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Arch Hellen Med, 30(2), March-April 2013, 233-240


The regional organization of the National Health System (ESY) in Greece –
A brief overview of the legislative interventions to date

N. Kakaletsis,1,2 A. Ioannidis,1 I. Sigalas,1 A. Hatzitolios1,2
1Programme of Postgraduate Studies "Medical Research Methodology", Medical School, Aristotle University of Thessaloniki, Thessaloniki,
2First Propedeutic Department of Internal Medicine, Medical School, Aristotle University of Thessaloniki, "AHEPA" University Hospital, Thessaloniki, Greece

Since the establishment of the Greek National Health System (ESY), many efforts have been made to implement a decentralized system of organization and administration of the health services in Greece. The implementation of such efforts is undoubtedly of crucial importance for the effective management of various local issues and needs, particularly in relation to the Health Map and the workforce and financing. The Legislative Act No 1397/1983, with which the ESY was founded, provided for the establishment of Regional Health Boards (PESYs), which ultimately were not put into application. Subsequently, various different governments by successive laws established the Regional Health Authorities (PeSYs, Legislative Act No 2889/2001), which were renamed as Regional Health and Welfare Authorities (PeSYPs, Legislative Act No 3106/2003) and later as Health Region Administrations (DYPEs, Legislative Act No 3329/2005), with minor differences between them, and in some instances retractions, concerning their number, composition and responsibilities, revealing a slipshod approach and absence of long-range planning and true volition for decentralization. More recently, the number of Health Regions was reduced from 17 to 7 (Legislative Act No 3527/2007) and ultimately the introduction of the Kallikratis Plan makes provision for the competences of the DYPEs, which had been pared down to the advantage of the Central Government and the health services that it supervises, to be transferred to the regional and local authorities (Legislative Act No 3852/2010). Through this brief history of the evolution of the regional organization of the ESY, we conclude that in spite of the initial plans for health services decentralization, an organizational system that ensures absolute dependence on the Central Government in combination with the absence of autonomous financing renders the DYPEs into services with an indeterminate role which is only advisory and imperfectly supervisory, with no power of decision-making, throwing doubt, especially in view of the recent recession, on their survival as independent administrative organizations.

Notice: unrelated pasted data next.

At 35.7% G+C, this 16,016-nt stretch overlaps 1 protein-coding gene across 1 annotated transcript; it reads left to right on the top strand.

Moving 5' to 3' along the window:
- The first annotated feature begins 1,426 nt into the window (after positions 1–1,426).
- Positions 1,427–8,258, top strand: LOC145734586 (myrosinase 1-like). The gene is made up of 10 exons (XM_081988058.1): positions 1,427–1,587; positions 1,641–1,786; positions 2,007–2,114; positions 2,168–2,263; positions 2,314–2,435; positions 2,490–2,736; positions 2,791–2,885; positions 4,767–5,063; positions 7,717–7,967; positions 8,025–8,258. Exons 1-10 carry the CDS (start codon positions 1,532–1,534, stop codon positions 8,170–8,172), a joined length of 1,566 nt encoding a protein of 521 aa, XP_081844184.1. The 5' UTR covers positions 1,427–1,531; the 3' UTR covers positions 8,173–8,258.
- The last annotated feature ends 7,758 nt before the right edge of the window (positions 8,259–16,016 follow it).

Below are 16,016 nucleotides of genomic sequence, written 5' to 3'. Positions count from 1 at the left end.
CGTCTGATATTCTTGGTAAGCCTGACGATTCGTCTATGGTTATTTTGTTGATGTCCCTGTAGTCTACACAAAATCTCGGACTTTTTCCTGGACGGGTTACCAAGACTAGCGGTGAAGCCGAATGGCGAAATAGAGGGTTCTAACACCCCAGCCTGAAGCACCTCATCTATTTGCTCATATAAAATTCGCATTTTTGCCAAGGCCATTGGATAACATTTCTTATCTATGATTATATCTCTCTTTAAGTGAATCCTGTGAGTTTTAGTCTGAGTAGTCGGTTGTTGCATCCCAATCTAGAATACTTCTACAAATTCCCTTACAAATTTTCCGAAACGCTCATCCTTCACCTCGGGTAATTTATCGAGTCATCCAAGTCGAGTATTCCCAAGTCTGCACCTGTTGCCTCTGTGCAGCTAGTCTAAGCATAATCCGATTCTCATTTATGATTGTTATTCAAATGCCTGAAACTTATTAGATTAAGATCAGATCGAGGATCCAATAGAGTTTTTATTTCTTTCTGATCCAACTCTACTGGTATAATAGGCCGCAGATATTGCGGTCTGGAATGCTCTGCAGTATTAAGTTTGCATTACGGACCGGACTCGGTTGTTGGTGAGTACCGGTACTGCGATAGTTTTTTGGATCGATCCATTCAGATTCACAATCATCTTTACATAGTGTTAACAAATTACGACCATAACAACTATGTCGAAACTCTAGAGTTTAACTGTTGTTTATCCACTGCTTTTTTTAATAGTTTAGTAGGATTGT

Key words: DYPE, ESY, Greece, PESY, PeSY, Regional organization.

© Archives of Hellenic Medicine